There are still many players who believe that basic strokes or groundstrokes in tennis do not necessarily need to start with a backswing. For example, I recently spoke with a friend who is also a coach, and he said that he still doesn’t encourage his players to work on their backswing. Being a coach that travels all around the world working with tennis players, I asked him which player among the top 100 does not use a backswing for at least the forehand. He asked me for a few minutes to think about it and came back with the following answer: “All of them use the backswing.”
So what is the relation of the backswing with performance? It might sound complicated but actually it isn’t. We have to consider that the backswing is a continuous motion. Once a player starts it, there is no need to stop during the movement.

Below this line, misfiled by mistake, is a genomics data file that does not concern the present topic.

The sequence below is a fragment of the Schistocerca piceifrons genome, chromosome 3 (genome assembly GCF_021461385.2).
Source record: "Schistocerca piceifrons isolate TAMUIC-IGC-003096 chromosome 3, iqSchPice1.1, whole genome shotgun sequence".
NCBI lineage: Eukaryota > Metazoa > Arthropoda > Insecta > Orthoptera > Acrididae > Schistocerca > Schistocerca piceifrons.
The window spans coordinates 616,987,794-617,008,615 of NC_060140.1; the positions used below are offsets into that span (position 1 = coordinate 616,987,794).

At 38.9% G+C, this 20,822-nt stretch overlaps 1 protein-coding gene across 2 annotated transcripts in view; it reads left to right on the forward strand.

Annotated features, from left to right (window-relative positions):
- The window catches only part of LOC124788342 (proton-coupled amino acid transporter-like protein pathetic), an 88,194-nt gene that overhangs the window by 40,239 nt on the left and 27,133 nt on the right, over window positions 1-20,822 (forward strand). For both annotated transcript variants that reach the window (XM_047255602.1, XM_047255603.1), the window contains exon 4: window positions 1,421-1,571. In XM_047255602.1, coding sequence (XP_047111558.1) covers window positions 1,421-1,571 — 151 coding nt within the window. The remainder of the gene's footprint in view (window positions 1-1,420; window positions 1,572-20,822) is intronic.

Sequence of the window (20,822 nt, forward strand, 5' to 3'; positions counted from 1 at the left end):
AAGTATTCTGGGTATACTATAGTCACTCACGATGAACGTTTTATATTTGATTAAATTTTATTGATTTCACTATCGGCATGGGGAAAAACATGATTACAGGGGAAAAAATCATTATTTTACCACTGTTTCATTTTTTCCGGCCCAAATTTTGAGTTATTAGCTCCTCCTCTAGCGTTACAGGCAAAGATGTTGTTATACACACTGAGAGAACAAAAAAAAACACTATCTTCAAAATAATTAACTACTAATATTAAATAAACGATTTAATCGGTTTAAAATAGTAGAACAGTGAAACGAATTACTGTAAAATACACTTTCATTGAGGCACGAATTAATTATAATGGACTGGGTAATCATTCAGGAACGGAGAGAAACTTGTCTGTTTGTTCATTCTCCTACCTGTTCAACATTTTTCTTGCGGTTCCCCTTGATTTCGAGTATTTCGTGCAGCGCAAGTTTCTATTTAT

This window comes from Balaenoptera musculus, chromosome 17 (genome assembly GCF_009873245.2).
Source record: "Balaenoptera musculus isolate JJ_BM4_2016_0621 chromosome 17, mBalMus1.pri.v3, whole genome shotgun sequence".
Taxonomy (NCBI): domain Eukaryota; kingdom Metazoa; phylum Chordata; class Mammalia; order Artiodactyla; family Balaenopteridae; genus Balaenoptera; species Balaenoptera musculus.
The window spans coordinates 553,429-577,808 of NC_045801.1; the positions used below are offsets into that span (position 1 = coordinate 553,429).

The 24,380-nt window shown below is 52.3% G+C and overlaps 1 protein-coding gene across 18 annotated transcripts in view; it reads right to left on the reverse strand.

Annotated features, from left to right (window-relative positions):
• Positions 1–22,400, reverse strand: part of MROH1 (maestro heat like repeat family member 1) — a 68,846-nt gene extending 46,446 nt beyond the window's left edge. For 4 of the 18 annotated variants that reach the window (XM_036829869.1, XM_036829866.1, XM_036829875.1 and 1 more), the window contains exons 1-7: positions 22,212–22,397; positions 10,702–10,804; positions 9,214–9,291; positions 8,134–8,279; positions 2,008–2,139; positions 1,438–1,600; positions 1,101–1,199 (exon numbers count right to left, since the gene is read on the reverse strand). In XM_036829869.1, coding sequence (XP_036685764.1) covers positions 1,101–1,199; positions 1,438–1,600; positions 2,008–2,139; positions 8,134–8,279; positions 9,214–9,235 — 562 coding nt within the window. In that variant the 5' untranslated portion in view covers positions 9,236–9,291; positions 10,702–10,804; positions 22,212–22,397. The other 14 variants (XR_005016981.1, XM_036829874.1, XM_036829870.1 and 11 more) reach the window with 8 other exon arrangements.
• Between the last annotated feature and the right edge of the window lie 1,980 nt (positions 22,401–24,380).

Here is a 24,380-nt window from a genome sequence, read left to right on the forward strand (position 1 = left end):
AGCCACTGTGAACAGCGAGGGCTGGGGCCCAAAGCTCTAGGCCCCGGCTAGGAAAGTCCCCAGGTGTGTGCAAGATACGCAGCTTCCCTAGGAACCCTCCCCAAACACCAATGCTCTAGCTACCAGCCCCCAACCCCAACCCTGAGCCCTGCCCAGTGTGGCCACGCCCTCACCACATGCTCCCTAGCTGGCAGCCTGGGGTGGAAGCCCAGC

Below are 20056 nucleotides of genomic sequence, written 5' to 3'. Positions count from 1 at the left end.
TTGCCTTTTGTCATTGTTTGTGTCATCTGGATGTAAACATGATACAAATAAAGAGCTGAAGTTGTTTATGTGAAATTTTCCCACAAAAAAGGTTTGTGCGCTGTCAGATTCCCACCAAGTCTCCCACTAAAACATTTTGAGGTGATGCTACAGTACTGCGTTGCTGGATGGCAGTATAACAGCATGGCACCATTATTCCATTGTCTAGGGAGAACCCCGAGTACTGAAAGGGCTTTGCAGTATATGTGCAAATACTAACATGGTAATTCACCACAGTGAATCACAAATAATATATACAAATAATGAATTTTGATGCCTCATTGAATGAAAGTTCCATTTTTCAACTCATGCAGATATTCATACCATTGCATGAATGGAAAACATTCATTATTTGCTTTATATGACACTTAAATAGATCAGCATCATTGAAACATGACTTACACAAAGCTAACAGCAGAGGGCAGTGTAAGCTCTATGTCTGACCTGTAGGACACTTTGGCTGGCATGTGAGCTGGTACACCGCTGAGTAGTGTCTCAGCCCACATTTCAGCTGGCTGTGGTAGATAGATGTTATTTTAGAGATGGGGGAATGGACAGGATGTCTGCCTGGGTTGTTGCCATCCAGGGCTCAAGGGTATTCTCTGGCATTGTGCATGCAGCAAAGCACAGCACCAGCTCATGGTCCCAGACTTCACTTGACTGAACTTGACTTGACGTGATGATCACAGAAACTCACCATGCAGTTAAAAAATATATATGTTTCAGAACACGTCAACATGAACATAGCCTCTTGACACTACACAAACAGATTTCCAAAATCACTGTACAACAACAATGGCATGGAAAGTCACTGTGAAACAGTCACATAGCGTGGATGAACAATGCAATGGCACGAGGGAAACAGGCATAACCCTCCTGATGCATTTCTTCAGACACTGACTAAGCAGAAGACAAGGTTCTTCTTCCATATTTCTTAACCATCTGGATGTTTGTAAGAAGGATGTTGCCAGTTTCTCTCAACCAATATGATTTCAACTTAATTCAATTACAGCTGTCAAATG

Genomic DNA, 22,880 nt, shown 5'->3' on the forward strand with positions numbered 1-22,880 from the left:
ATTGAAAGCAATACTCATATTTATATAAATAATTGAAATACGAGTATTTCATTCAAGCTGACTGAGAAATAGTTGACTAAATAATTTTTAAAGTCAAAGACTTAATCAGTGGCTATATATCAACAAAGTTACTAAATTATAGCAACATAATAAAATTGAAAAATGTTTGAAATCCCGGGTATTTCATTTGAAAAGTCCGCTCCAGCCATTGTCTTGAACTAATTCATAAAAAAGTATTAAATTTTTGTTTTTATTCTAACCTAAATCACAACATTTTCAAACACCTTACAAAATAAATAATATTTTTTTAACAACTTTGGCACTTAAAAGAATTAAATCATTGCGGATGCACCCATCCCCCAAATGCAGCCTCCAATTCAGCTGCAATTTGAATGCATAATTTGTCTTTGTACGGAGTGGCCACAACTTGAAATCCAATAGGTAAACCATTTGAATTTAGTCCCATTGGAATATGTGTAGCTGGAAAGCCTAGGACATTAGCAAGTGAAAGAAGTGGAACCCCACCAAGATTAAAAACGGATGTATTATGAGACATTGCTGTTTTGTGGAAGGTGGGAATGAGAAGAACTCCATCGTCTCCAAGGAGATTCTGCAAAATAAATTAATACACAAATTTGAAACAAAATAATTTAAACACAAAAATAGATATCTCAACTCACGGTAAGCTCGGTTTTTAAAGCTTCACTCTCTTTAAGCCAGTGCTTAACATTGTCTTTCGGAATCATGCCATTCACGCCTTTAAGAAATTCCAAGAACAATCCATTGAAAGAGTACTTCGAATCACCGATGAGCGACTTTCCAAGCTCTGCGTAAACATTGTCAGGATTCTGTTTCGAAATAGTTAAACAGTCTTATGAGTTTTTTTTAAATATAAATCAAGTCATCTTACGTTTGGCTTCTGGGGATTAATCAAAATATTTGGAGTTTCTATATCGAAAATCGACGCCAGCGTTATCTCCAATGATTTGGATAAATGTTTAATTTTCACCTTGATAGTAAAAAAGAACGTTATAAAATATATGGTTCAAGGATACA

It is simple physics.
But what about the player who just pulls the racket back to hit the ball? At a given moment, he must stop the backward motion in order to move forward. It is simple physics. And when he stops the movement, he comes to zero energy. He wasted all the energy he used to pull back the racket. Beyond that, when he stops the racket and changes direction, a moment of instability happens, usually with vibration or oscillation on the racket head, which reduces the accuracy of the stroke.
What many players don’t realize is that when they correctly use a backswing, they gain more power and more control on their shots without wasting energy.
To start the backswing, all the player needs to do is to raise the racket to a comfortable and stable position, pointing the racket up. Not only is it a movement that needs very little energy, but it also activates free potential energy – gravity! When the racket is fully back, let the racket head drop backward and down, and by the time it reaches its lowest point on the backswing, the potential energy will be transformed in kinetic energy.
It’s easy, has low energy waste, and very stable! Don’t hesitate, every player should work on their backswing!
Gabriel is a former ATP ranked player, Biomechanics consultant for TOP ATP players/UC Berkeley, Founder of GSET